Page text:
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Symphony No. 5 in C-sharp minor

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Gustav Mahler

Upcoming Performances

Image from National Symphony Orchestra: Christoph Eschenbach, conductor: Mahler's Symphony No. 5 / Leonidas Kavakos, violin, plays Sibelius's Violin Concerto National Symphony Orchestra: Christoph Eschenbach, conductor: Mahler's Symphony No. 5 / Leonidas Kavakos, violin, plays Sibelius's Violin Concerto - May 7 - 9, 2015
Leonidas Kavakos--who "combines utter mastery…with rich sound and searching musicianship" (New York Times)--begins his two-week residency with Sibelius's Violin Concerto. Eschenbach continues his Mahler exploration with Symphony No. 5.

Past Performances

Image unvailable for WPAS: The Philadelphia Orchestra WPAS: The Philadelphia Orchestra - Mon., Nov. 29, 2004, 7:30 PM

Image from WPAS: Royal Concertgebouw Orchestra WPAS: Royal Concertgebouw Orchestra - Sun., Feb. 3, 2008, 3:00 PM

Image unvailable for National Symphony Orchestra: Christoph Eschenbach, conductor / Mozart & Mahler National Symphony Orchestra: Christoph Eschenbach, conductor / Mozart & Mahler - Oct. 14 - 16, 2010


About the Work

Gustav Mahler
Quick Look Composer: Gustav Mahler
Program note originally written for the following performance:
National Symphony Orchestra: Christoph Eschenbach, conductor / Mozart & Mahler Oct. 14 - 16, 2010
© Peter Laki

Gustav Mahler had his first brush with death on February 24, 1901.After conducting a concert with the Vienna Philharmonic in the afternoon and an opera (Mozart's Magic Flute) in the evening, he suffered a massive intestinal hemorrhage that necessitated surgical intervention on March 4. The 40-year-old Mahler felt that his last hour had arrived.Although the danger soon passed and Mahler recovered at a remarkable speed, the crisis had a lasting impact on his entire outlook on life and death.

During his convalescence in Abbazia (a famous resort on the Adriatic Sea), Mahler worked on the revision of his Fourth Symphony, and immersed himself in the study of J. S. Bach's works. By the summer, he was in excellent health, and well ensconced in his newly-built summer home at Maiernigg on the Lake of Wörth (close to Pörtschach, where Brahms used to spend so many of his summer holidays). It turned out to be one of the most productive summers in Mahler's life. He was working on Kindertotenlieder, several additional Rückert songs, as well as his final settings from Des Knaben Wunderhorn ("The Youth's Magic Horn").In addition, he completed the first two movements of his Fifth Symphony during the same summer.

Although this burst of compositional activity is, in and of itself, a sign of great vigor and vitality, there can be no doubt that the main theme of Mahler's 1901 output was death. Kindertotenlieder is about the deaths of children, the Wunderhorn song "Der Tamboursg'sell"("The Drummer Boy") portrays a young man on his way to the gallows, and the Rückert song "Ich bin der Welt abhanden gekommen" ("I am lost to the world") is a farewell to life. The opening movement of the Fifth Symphony is a funeral march, whose main theme is closely related to that of "Der Tamboursg'sell." The second movement is a passionate expression of violent pain that incorporates a second funeral march and (after a brief moment of sudden euphoria) sinks back into deep despair.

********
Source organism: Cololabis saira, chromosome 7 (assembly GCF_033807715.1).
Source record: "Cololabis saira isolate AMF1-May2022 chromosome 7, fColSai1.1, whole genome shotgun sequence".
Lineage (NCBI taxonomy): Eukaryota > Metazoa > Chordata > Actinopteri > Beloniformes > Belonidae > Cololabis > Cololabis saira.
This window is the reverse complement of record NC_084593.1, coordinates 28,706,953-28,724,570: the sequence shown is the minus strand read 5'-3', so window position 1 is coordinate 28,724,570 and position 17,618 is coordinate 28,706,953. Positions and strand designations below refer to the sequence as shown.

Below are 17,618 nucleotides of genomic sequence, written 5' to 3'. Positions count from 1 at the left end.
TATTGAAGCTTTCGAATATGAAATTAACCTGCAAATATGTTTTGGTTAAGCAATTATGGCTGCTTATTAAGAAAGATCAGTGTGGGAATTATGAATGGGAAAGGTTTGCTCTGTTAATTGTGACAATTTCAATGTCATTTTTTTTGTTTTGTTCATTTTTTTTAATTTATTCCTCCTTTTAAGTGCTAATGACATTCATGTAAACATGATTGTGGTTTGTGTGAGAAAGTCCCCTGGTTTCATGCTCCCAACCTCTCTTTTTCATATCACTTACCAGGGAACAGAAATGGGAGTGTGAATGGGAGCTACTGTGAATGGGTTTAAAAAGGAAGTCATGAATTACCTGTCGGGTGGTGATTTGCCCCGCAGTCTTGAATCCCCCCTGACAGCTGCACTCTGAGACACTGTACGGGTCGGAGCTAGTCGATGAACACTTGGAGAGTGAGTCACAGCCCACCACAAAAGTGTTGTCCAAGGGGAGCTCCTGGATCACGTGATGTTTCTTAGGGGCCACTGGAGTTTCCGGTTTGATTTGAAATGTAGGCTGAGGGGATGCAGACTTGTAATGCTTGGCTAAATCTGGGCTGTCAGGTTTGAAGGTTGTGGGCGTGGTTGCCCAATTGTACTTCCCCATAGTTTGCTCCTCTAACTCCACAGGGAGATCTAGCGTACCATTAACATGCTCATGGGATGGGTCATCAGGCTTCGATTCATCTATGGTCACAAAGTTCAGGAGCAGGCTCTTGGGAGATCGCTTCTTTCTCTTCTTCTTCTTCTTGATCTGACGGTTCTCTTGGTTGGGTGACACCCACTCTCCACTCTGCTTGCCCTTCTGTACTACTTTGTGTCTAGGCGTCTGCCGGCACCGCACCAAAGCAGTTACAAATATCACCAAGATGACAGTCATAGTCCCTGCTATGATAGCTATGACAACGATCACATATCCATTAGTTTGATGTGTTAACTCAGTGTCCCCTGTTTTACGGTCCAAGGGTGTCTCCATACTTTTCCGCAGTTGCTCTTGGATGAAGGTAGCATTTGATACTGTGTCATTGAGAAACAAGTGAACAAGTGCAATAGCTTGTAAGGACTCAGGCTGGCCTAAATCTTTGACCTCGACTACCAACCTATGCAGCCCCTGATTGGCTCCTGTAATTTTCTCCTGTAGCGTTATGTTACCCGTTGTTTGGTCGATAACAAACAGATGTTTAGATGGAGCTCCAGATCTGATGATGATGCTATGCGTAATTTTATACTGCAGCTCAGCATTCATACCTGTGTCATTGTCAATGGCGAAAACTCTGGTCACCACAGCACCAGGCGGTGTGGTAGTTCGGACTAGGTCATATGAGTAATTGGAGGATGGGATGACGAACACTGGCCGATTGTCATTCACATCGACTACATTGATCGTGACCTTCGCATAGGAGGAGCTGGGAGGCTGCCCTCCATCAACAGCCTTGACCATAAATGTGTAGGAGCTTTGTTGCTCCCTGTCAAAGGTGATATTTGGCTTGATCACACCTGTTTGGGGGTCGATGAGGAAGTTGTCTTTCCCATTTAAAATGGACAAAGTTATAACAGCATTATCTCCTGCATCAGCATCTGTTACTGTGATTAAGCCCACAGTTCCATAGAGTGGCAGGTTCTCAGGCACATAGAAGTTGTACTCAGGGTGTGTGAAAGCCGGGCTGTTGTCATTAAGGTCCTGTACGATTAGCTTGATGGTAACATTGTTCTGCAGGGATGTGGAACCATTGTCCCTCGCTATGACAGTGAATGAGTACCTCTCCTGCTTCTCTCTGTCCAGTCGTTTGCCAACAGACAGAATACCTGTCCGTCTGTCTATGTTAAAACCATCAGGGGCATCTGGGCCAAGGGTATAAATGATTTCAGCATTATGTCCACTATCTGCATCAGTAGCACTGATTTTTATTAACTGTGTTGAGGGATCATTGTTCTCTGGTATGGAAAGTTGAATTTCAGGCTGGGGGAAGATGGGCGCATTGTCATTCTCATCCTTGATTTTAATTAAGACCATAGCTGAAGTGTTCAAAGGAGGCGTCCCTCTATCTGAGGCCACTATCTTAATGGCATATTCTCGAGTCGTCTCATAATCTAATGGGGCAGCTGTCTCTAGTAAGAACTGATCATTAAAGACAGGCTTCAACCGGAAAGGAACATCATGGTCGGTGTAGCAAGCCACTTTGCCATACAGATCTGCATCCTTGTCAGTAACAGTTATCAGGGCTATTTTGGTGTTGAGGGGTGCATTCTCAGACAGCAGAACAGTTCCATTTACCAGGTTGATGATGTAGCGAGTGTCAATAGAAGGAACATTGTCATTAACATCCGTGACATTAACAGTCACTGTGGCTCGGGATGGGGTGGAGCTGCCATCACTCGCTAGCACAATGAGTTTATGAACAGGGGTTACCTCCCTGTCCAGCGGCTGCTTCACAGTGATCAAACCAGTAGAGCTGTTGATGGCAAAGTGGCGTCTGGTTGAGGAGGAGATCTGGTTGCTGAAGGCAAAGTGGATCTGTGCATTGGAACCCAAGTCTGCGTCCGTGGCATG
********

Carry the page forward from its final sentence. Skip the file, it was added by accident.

The first two movements were essentially ready and the scherzo at least sketched when Mahler left Maiernigg to reassume his duties as director of the Vienna Opera at the beginning of the autumn. By the time he resumed work on the symphony the following summer, he had met and married Alma. The movements completed that summer include a gigantic waltz-fantasy titled "Scherzo," the intensely lyrical "Adagietto," and an exuberant Rondo-Finale.

Thus, the passage from death to life, bodily experienced by Mahler in 1901, found direct expression in the symphony.While the general "darkness-to-light" tendency follows an earlier tradition (most notably, Beethoven's Fifth, to which Mahler makes several allusions in his own Fifth), the contrasts are sharper and the extremes of joy and pain greater than ever before. In order to maximize those contrasts and extremes, Mahler abandons traditional tonal unity: the symphony begins in C-sharp minor and ends in D major, a half-step rise symbolic of the spiritual journey completed by the music.

Alma's appearance in Mahler's life certainly changed the way the symphony evolved. We have the testimony of Mahler's confidante, Natalie Bauer-Lechner, to the effect that in 1901, the Fifth was going to be "a proper symphony with four movements, each complete in itself, all connected only by their similar moods. "That description hardly applies to the finished work, even aside from the Adagietto, the movement Mahler added as a declaration of love to Alma.

In its final form, the five movements of the symphony are divided into three parts. The first part includes movements one and two, the second part comprises movement three, while the third part is made up of the last two movements. Thus, the overall form may be understood as two slow/fast movement pairs framing a central scherzo.

Movement I ("In gemessenem Schritt.Streng.Wie ein Kondukt" — "With measured step.Strict.Like a cortege" — C-sharp minor). March rhythms are heard with some frequency in Mahler's symphonies, perhaps due to the impact of the music of the local military barracks in Iglau (now Jihlava) where he grew up. While the march often takes on a tragic or funereal character in Mahler, of no movement is this more true than of the "Kondukt" of the Fifth. After a dramatic introduction started by the first trumpet, the main theme (as mentioned above, a variant of "The Drummer Boy") is played by the violins. The music soon becomes "plötzlich schneller, leidenschaftlich, wild"( "suddenly faster, passionate, wild") and there is a violent outburst of emotions, with the violins playing "as vehemently as possible. "The "drummer boy"theme returns, followed by a second, doleful episode in the same slower tempo. Recalls of the initial trumpet fanfare — played first by the trumpet and then by the first flute —close the movement.